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Fay Goddard: Capitalising on the advice opportunities

We recently held our annual gathering of PFS regional volunteers in Birmingham and with over 100 in attendance, we attracted the highest number of attendees ever. This alone is encouraging as it meant members taking time out of the office for the best part of two days, to learn about our plans for the year and how they, as our supporters, could help us deliver them.

More encouraging however, was the upbeat atmosphere; early days I know but all of those I spoke to seemed to be positive about the future and in fact most were saying they had never been busier. Of course being busy doesn’t necessarily mean higher profits, which is why it is so important to get the pricing of services right. Getting clients to pay for all the work you do still seems to be a concern.

Efficiency has to be the next most important factor in running a profitable business and making best use of the advancements in technology, increased use of paraplanners and outsourced services all appear to be rising. But what else can help to increase income and profits? Well, the obvious answer is more clients.

The CII commissioned a follow up survey to one conducted in 2011 on consumers’ views on the financial advice regulatory reforms. It was designed to find out whether the knowledge of RDR had increased amongst the public over the last few years. The survey split the results into two categories, those who have received financial advice at some point and those that have never taken advice.

The results evidenced that awareness of the changes has improved but only a third of those who have never received advice were aware of the need for higher qualifications, as opposed to half of those who have received financial advice. There was greater knowledge of the ban on commission though. A further finding is that most people in both categories learnt about the changes from newspapers and magazines with only 19% of ‘advised’ respondents being made aware by their adviser.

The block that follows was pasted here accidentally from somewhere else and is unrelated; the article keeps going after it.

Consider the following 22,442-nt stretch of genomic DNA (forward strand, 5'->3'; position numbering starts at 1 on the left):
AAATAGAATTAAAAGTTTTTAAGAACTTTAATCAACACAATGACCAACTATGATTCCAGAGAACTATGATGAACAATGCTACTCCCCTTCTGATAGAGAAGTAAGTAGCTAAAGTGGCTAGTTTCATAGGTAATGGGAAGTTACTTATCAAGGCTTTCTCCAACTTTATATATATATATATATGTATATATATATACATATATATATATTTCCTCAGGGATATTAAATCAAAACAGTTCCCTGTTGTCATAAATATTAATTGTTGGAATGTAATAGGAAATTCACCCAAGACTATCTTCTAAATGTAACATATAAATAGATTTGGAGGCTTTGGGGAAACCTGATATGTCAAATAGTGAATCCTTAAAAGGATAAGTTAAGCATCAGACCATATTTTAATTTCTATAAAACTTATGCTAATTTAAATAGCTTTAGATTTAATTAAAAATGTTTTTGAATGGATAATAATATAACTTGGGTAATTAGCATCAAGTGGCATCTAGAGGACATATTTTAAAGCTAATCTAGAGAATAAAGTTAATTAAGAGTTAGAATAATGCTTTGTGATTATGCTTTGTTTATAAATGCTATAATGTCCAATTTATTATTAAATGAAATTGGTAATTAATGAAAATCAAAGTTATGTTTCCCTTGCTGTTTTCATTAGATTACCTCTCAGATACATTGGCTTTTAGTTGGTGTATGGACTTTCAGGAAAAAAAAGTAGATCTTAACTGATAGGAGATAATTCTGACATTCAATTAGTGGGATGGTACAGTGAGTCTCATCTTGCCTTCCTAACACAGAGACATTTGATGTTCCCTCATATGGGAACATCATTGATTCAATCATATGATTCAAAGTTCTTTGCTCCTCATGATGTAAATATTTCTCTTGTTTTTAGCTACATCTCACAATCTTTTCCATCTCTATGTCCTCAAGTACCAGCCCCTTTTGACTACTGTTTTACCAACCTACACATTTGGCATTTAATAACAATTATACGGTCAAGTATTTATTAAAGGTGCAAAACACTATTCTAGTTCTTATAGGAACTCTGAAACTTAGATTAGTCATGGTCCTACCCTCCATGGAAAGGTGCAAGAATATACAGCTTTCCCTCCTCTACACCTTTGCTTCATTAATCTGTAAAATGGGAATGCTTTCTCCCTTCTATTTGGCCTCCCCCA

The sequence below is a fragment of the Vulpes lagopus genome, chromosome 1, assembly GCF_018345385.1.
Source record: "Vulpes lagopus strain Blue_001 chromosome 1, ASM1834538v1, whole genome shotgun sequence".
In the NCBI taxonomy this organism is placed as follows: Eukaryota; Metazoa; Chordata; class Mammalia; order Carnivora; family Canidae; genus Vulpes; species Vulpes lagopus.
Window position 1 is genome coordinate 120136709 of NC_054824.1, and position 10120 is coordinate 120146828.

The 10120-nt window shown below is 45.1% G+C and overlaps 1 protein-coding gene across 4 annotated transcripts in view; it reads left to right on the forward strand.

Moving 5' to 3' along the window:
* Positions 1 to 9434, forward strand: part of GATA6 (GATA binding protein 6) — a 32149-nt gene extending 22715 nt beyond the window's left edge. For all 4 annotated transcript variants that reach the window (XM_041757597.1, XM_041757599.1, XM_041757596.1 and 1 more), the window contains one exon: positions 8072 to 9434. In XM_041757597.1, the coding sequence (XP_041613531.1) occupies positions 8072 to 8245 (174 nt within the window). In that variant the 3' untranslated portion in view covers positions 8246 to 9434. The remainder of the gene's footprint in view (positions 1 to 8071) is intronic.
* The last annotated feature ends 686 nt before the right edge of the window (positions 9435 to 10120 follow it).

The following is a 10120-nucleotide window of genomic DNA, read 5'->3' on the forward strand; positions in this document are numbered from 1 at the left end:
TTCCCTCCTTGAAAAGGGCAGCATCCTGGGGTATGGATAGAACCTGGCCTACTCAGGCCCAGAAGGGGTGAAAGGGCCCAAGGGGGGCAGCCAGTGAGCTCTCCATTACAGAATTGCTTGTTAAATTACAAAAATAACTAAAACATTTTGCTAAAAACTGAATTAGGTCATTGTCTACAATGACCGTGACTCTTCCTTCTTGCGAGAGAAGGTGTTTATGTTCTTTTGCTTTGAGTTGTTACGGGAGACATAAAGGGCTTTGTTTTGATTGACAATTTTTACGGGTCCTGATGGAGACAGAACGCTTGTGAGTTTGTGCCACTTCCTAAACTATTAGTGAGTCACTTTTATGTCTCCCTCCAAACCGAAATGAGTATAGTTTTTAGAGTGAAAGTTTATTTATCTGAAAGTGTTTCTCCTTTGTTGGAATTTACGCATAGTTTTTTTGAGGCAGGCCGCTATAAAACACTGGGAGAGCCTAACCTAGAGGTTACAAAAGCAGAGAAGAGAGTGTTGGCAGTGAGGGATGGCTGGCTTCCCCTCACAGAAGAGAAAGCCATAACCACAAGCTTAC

From the ‘unadvised’ cohort, half said they had no money to save or invest and a further 21 per cent preferred to ‘do it themselves’. This leaves around 30 per cent with money to save but either hadn’t thought about taking advice (the majority) or lacked trust in the financial services sector (7 per cent).

Focusing on this 30 per cent, just over a third said they might or would definitely consider advice in the light of the RDR changes, which equates to 5.3 million people in the UK. Now, we are not naïve enough to believe that all of these will do as they say but if just a small percentage is willing to take the first steps, there is an opportunity to grow your client bank.

However, looking at the research, we don’t appear to have been as good at communicating the RDR changes as well as we might have, so, if we want to convert the sceptics into clients we need to be more vocal about the changes but equally important, the benefits that professional advice can deliver.

Fay Goddard is chief executive of the Personal Finance Society

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  1. “we don’t appear to have been as good at communicating the RDR changes as well as we might have”
    To whom are you referring Fay, the CII the FSA or are advisers being blamed again?
    Advisers were not the architects of the RDR, they have all flown the coop.
    If you or the FSA want to pretend my clients are treated any differently post RDR, then go ahead, shout it from the rooftops, take out a full page spread in the Sunday papers.
    My clients already know my value and I am not taking on any new clients with less than £50,000 to invest. How many of those surveyed fit the bill?

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